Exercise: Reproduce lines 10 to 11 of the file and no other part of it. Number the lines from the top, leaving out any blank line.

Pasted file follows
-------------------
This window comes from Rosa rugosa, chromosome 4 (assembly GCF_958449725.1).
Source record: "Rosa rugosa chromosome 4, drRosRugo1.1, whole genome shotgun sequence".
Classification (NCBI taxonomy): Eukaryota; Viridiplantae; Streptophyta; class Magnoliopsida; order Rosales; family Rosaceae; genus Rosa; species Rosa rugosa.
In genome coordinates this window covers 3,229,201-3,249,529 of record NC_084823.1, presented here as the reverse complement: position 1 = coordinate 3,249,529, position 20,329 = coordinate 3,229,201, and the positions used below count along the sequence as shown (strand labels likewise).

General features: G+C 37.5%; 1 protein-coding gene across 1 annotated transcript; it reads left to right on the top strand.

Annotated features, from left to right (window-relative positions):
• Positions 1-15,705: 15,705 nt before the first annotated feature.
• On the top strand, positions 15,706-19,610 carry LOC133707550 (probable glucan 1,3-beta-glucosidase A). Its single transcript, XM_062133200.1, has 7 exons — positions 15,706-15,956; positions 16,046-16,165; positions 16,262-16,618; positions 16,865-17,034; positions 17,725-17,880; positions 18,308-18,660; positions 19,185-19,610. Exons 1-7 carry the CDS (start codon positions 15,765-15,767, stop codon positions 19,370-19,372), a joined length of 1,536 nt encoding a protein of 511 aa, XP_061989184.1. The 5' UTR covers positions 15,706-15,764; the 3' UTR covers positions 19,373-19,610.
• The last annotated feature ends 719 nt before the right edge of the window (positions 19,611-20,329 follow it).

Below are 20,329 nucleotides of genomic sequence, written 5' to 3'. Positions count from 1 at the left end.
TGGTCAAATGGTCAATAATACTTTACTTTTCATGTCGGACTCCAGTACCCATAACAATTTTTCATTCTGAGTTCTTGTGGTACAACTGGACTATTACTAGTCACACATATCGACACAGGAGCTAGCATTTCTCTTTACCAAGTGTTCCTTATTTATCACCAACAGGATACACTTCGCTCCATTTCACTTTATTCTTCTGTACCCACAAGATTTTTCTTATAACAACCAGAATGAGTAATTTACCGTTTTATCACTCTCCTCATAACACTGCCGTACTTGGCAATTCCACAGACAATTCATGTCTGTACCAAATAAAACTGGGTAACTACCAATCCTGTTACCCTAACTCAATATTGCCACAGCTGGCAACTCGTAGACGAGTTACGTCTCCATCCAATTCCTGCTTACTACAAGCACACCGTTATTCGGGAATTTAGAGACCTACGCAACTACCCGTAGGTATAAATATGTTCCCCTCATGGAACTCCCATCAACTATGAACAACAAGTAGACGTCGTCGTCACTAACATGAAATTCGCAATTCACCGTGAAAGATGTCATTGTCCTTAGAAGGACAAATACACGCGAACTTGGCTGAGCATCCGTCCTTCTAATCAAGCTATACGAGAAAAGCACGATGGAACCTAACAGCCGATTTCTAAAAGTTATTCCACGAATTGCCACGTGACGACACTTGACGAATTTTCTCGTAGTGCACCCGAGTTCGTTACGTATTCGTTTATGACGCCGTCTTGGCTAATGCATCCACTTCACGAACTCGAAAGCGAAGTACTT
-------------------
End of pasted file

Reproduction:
Below are 20,329 nucleotides of genomic sequence, written 5' to 3'. Positions count from 1 at the left end.
TGGTCAAATGGTCAATAATACTTTACTTTTCATGTCGGACTCCAGTACCCATAACAATTTTTCATTCTGAGTTCTTGTGGTACAACTGGACTATTACTAGTCACACATATCGACACAGGAGCTAGCATTTCTCTTTACCAAGTGTTCCTTATTTATCACCAACAGGATACACTTCGCTCCATTTCACTTTATTCTTCTGTACCCACAAGATTTTTCTTATAACAACCAGAATGAGTAATTTACCGTTTTATCACTCTCCTCATAACACTGCCGTACTTGGCAATTCCACAGACAATTCATGTCTGTACCAAATAAAACTGGGTAACTACCAATCCTGTTACCCTAACTCAATATTGCCACAGCTGGCAACTCGTAGACGAGTTACGTCTCCATCCAATTCCTGCTTACTACAAGCACACCGTTATTCGGGAATTTAGAGACCTACGCAACTACCCGTAGGTATAAATATGTTCCCCTCATGGAACTCCCATCAACTATGAACAACAAGTAGACGTCGTCGTCACTAACATGAAATTCGCAATTCACCGTGAAAGATGTCATTGTCCTTAGAAGGACAAATACACGCGAACTTGGCTGAGCATCCGTCCTTCTAATCAAGCTATACGAGAAAAGCACGATGGAACCTAACAGCCGATTTCTAAAAGTTATTCCACGAATTGCCACGTGACGACACTTGACGAATTTTCTCGTAGTGCACCCGAGTTCGTTACGTATTCGTTTATGACGCCGTCTTGGCTAATGCATCCACTTCACGAACTCGAAAGCGAAGTACTT